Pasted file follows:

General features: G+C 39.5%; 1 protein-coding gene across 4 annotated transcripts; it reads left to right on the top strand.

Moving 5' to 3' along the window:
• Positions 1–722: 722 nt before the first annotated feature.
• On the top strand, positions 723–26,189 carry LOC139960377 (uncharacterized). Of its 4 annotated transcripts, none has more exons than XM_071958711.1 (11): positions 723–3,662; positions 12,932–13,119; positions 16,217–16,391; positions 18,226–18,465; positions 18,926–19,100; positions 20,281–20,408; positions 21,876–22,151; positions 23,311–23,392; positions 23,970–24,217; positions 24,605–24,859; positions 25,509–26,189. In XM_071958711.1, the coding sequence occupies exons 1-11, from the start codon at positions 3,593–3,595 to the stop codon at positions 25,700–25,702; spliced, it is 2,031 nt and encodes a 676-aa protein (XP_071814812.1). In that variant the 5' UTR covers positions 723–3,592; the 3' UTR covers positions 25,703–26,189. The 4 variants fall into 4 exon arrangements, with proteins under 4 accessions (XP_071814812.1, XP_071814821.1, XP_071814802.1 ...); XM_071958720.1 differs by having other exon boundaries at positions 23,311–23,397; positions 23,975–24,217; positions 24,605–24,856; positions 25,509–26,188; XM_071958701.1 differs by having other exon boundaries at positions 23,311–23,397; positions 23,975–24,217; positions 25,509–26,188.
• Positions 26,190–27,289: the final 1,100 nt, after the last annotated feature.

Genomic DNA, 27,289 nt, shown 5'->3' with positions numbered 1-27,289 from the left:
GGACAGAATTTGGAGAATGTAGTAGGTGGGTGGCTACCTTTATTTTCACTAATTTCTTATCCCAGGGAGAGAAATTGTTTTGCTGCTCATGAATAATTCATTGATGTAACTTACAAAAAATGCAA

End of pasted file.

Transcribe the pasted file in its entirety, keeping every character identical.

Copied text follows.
General features: G+C 39.5%; 1 protein-coding gene across 4 annotated transcripts; it reads left to right on the top strand.

Moving 5' to 3' along the window:
• Positions 1–722: 722 nt before the first annotated feature.
• On the top strand, positions 723–26,189 carry LOC139960377 (uncharacterized). Of its 4 annotated transcripts, none has more exons than XM_071958711.1 (11): positions 723–3,662; positions 12,932–13,119; positions 16,217–16,391; positions 18,226–18,465; positions 18,926–19,100; positions 20,281–20,408; positions 21,876–22,151; positions 23,311–23,392; positions 23,970–24,217; positions 24,605–24,859; positions 25,509–26,189. In XM_071958711.1, the coding sequence occupies exons 1-11, from the start codon at positions 3,593–3,595 to the stop codon at positions 25,700–25,702; spliced, it is 2,031 nt and encodes a 676-aa protein (XP_071814812.1). In that variant the 5' UTR covers positions 723–3,592; the 3' UTR covers positions 25,703–26,189. The 4 variants fall into 4 exon arrangements, with proteins under 4 accessions (XP_071814812.1, XP_071814821.1, XP_071814802.1 ...); XM_071958720.1 differs by having other exon boundaries at positions 23,311–23,397; positions 23,975–24,217; positions 24,605–24,856; positions 25,509–26,188; XM_071958701.1 differs by having other exon boundaries at positions 23,311–23,397; positions 23,975–24,217; positions 25,509–26,188.
• Positions 26,190–27,289: the final 1,100 nt, after the last annotated feature.

Genomic DNA, 27,289 nt, shown 5'->3' with positions numbered 1-27,289 from the left:
GGACAGAATTTGGAGAATGTAGTAGGTGGGTGGCTACCTTTATTTTCACTAATTTCTTATCCCAGGGAGAGAAATTGTTTTGCTGCTCATGAATAATTCATTGATGTAACTTACAAAAAATGCAA